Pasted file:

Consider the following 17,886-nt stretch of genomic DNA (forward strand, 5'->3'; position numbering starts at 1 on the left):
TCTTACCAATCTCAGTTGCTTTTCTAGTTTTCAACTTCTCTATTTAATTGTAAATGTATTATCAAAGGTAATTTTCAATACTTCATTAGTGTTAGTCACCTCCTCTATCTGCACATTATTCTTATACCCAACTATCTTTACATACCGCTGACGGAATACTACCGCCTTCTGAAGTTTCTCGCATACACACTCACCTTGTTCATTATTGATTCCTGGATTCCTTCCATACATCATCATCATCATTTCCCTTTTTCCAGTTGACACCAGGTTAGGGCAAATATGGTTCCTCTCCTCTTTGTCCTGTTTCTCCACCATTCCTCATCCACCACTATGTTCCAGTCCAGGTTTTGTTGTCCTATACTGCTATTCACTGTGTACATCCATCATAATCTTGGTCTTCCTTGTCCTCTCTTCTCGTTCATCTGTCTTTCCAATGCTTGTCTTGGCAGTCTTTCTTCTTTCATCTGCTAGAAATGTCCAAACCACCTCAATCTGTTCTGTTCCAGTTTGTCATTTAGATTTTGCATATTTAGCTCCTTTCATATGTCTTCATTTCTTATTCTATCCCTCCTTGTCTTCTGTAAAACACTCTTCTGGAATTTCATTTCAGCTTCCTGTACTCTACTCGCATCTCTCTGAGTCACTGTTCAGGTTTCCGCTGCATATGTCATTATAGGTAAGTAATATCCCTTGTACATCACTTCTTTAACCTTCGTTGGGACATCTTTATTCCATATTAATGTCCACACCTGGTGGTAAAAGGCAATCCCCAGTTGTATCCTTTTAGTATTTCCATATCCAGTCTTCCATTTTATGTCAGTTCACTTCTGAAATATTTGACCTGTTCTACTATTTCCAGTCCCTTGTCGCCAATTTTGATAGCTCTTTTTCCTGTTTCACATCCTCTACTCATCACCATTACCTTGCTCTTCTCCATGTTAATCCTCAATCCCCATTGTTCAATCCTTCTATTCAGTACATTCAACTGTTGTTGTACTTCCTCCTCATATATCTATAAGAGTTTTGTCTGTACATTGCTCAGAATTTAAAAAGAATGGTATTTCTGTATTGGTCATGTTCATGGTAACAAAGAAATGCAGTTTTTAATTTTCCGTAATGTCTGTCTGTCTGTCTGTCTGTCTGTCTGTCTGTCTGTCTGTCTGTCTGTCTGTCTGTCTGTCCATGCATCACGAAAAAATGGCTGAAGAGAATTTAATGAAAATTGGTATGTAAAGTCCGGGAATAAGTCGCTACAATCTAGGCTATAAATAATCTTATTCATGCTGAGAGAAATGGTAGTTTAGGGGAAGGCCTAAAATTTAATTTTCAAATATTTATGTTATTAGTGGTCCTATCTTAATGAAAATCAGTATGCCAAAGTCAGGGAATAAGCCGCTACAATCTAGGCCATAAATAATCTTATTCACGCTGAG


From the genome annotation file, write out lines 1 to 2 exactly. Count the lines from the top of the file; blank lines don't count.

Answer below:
Consider the following 17,886-nt stretch of genomic DNA (forward strand, 5'->3'; position numbering starts at 1 on the left):
TCTTACCAATCTCAGTTGCTTTTCTAGTTTTCAACTTCTCTATTTAATTGTAAATGTATTATCAAAGGTAATTTTCAATACTTCATTAGTGTTAGTCACCTCCTCTATCTGCACATTATTCTTATACCCAACTATCTTTACATACCGCTGACGGAATACTACCGCCTTCTGAAGTTTCTCGCATACACACTCACCTTGTTCATTATTGATTCCTGGATTCCTTCCATACATCATCATCATCATTTCCCTTTTTCCAGTTGACACCAGGTTAGGGCAAATATGGTTCCTCTCCTCTTTGTCCTGTTTCTCCACCATTCCTCATCCACCACTATGTTCCAGTCCAGGTTTTGTTGTCCTATACTGCTATTCACTGTGTACATCCATCATAATCTTGGTCTTCCTTGTCCTCTCTTCTCGTTCATCTGTCTTTCCAATGCTTGTCTTGGCAGTCTTTCTTCTTTCATCTGCTAGAAATGTCCAAACCACCTCAATCTGTTCTGTTCCAGTTTGTCATTTAGATTTTGCATATTTAGCTCCTTTCATATGTCTTCATTTCTTATTCTATCCCTCCTTGTCTTCTGTAAAACACTCTTCTGGAATTTCATTTCAGCTTCCTGTACTCTACTCGCATCTCTCTGAGTCACTGTTCAGGTTTCCGCTGCATATGTCATTATAGGTAAGTAATATCCCTTGTACATCACTTCTTTAACCTTCGTTGGGACATCTTTATTCCATATTAATGTCCACACCTGGTGGTAAAAGGCAATCCCCAGTTGTATCCTTTTAGTATTTCCATATCCAGTCTTCCATTTTATGTCAGTTCACTTCTGAAATATTTGACCTGTTCTACTATTTCCAGTCCCTTGTCGCCAATTTTGATAGCTCTTTTTCCTGTTTCACATCCTCTACTCATCACCATTACCTTGCTCTTCTCCATGTTAATCCTCAATCCCCATTGTTCAATCCTTCTATTCAGTACATTCAACTGTTGTTGTACTTCCTCCTCATATATCTATAAGAGTTTTGTCTGTACATTGCTCAGAATTTAAAAAGAATGGTATTTCTGTATTGGTCATGTTCATGGTAACAAAGAAATGCAGTTTTTAATTTTCCGTAATGTCTGTCTGTCTGTCTGTCTGTCTGTCTGTCTGTCTGTCTGTCTGTCTGTCTGTCTGTCTGTCCATGCATCACGAAAAAATGGCTGAAGAGAATTTAATGAAAATTGGTATGTAAAGTCCGGGAATAAGTCGCTACAATCTAGGCTATAAATAATCTTATTCATGCTGAGAGAAATGGTAGTTTAGGGGAAGGCCTAAAATTTAATTTTCAAATATTTATGTTATTAGTGGTCCTATCTTAATGAAAATCAGTATGCCAAAGTCAGGGAATAAGCCGCTACAATCTAGGCCATAAATAATCTTATTCACGCTGAG